Florence F. Feigelson, 78, homemaker, volunteer...

January 13, 2000

Florence F. Feigelson, 78, homemaker, volunteer

Florence Freida Feigelson, a homemaker and volunteer, died Friday of heart failure at her Owings Mills home. She was 78.

Mrs. Feigelson had been a longtime active member and served on the board of the Edith Rosen Strauss Organization, which raises and donates money for cancer research and equipment to area hospitals.

During the 1970s, she was a volunteer at Johns Hopkins Hospital.

She was a member of the board of Beth El Synagogue and had been president of the synagogue's sisterhood.

Born Florence Kirschenbaum, in the Bronx, N.Y., she studied fashion illustration at Pratt Institute in Brooklyn and graduated in 1940. She was a fashion illustrator in New York until she married Robert Feigelson in 1942.

The couple moved to Baltimore in 1947, when Mr. Feigelson established Roberts Co. Inc., wholesale distributors of kitchen cabinets.

Mrs. Feigelson had been president of the Jewish Community Center's Garden Club and was a member of Bonnie View Golf Club, where she had chaired the ladies' golf group.

Services were held Monday .

In addition to her husband, she is survived by two sons, Allan Feigelson of Owings Mills and David Feigelson of Memphis, Tenn.; three daughters, Helane Feigelson of Owings Mills, Alise Feigelson of White Marsh and Deena Margolis of Baltimore; a brother, Melvin Kirschenbaum of Kansas City, Mo.; six grandchildren; and two great-grandchildren.

Glenn Wayne Smith, 66, industrial engineer

Glenn Wayne Smith, an industrial engineer who held several patents in refrigeration, died Friday from coronary disease at St. Agnes HealthCare. The Mount Airy resident was 66.

1988 PHOTO At the time of his death, Mr. Smith was director of engineered systems for Baltimore Aircoil Co., where his responsibilities included marketing and sale of large thermal cooling systems and other refrigeration and heat transfer systems.

He began his career in the refrigeration business as an assistant to the chief engineer of a Texas block-ice plant in 1945.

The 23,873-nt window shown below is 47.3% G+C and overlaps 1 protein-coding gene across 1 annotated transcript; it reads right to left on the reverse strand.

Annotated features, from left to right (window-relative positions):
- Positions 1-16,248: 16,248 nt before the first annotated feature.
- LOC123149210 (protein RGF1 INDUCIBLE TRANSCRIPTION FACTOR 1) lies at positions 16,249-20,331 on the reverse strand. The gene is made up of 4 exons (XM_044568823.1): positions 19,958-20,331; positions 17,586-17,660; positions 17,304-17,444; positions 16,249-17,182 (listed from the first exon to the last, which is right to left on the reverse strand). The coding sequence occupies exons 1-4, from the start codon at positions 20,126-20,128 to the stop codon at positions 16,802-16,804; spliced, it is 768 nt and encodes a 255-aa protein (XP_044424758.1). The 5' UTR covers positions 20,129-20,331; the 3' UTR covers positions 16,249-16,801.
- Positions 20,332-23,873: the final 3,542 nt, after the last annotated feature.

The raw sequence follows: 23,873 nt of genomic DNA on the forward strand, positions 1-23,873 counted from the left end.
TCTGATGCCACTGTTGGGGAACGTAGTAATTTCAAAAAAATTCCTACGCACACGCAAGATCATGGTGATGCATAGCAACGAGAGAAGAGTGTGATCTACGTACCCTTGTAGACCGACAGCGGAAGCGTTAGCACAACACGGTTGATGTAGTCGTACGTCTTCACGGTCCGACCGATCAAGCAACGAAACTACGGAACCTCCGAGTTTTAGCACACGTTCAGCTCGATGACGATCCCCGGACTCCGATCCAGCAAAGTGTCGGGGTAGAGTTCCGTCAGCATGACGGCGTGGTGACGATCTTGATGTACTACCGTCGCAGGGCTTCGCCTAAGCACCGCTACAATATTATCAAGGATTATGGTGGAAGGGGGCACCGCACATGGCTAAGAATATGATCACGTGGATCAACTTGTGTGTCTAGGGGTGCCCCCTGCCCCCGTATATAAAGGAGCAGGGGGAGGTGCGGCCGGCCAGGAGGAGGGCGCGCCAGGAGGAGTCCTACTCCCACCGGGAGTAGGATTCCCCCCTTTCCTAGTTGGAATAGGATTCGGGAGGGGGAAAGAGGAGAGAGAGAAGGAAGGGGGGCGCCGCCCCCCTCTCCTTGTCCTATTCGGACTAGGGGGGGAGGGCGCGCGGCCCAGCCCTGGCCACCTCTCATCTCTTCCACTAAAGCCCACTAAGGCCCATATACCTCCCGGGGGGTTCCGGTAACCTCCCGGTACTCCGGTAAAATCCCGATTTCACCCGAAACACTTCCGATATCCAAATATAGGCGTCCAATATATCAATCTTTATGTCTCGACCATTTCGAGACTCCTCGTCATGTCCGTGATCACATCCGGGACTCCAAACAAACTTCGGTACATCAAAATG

Born in Lubbock, Texas, where he was educated in public schools, Mr. Smith studied electrical engineering at Texas Tech University and served in the Navy in 1952 and 1953.

He had worked in the industrial refrigeration field in Chicago, St. Louis, Atlanta and Denver before joining Baltimore Aircoil in 1985.

In addition to lecturing and writing widely on the subject of industrial refrigeration, Mr. Smith held five refrigeration patents.

His professional memberships included the American Society of Heating, Refrigerating and Air Conditioning Engineers, International Institute of Ammonia Refrigeration, Refrigeration Engineers and Technicians Association and the International Association of Refrigerated Warehousemen.

He was married in 1954 to Elizabeth Ann Files, who died last year.

Services were held yesterday .

He is survived by a son, Charles Smith of Bowie; a daughter, Kim Smith of Mount Airy; his mother, Jewel Smith of Hartselle, Ala.; and several cousins.

Leopold Louis Mundle, 74, Bethlehem Steel foreman

Leopold Louis Mundle, retired steel mill foreman, died Saturday of prostate cancer at his Carney home. He was 74.

1989 PHOTO He was a metallurgical general foreman at Bethlehem Steel Corp.'s Sparrows Point plant for 35 years and retired in 1982.

Born in East Baltimore, he left school after completing the eighth grade to help support his family after his father died during the Depression. He later earned his General Education Development certificate.

During World War II, he was a hospital corpsman and dental technician with the 94th Navy Seabee battalion in the Pacific.

Active in veterans' affairs, Mr. Mundle was a two-time commander of American Legion Post No. 183 in Parkville, the second-largest post in the world. He was proud of receiving an American Legion life membership, said family members.

He enjoyed golfing and woodworking. He was also a member of the Holiday Ramblers, a camping club.

Services were held yesterday.

He is survived by his wife of 52 years, the former Katherine Bandell; a son, Lee C. Mundle of Norrisville; a daughter, Kathryn M. Leverton of Pikesville; a sister, Louise Allen of Naples, Fla.; and three grandchildren.

Edward J. Makowski Sr., 86, owner of freight service

Edward J. Makowski Sr., who was known along Baltimore's waterfront as "Available Ed" because of his reliability in picking up and delivering cargo, died Monday from complications of a stroke at St. Joseph Medical Center in Towson. He was 86 and lived in Baldwin.

1998 PHOTO A robust, cheerful man, Mr. Makowski began the business in the early 1960s. He later expanded from a single truck to four and specialized in delivering freight to Baltimore-area customers.

"He was known by his customers, longshoremen and U.S. Customs officials as `Available Ed' because of being available, dependable and reliable," said his son, Edward Jack Makowski, an East Baltimore attorney.

Mr. Makowski retired and closed the business after being diagnosed with cardiovascular disease in the late 1970s.

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